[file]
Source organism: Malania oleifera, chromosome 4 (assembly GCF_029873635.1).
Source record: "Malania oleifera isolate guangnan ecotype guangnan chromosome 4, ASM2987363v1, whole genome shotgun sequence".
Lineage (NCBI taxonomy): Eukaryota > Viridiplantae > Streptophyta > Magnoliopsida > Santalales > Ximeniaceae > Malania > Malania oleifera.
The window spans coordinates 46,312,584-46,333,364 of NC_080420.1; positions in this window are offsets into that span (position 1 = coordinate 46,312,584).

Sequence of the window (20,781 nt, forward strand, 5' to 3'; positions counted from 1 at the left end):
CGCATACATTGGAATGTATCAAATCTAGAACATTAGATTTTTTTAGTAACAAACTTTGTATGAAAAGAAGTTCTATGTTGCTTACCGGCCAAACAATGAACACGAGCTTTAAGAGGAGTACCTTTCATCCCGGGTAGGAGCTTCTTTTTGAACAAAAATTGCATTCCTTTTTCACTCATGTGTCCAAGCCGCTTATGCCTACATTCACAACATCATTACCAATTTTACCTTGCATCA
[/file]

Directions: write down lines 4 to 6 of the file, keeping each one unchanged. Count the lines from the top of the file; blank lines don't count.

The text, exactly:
The window spans coordinates 46,312,584-46,333,364 of NC_080420.1; positions in this window are offsets into that span (position 1 = coordinate 46,312,584).

Sequence of the window (20,781 nt, forward strand, 5' to 3'; positions counted from 1 at the left end):
CGCATACATTGGAATGTATCAAATCTAGAACATTAGATTTTTTTAGTAACAAACTTTGTATGAAAAGAAGTTCTATGTTGCTTACCGGCCAAACAATGAACACGAGCTTTAAGAGGAGTACCTTTCATCCCGGGTAGGAGCTTCTTTTTGAACAAAAATTGCATTCCTTTTTCACTCATGTGTCCAAGCCGCTTATGCCTACATTCACAACATCATTACCAATTTTACCTTGCATCA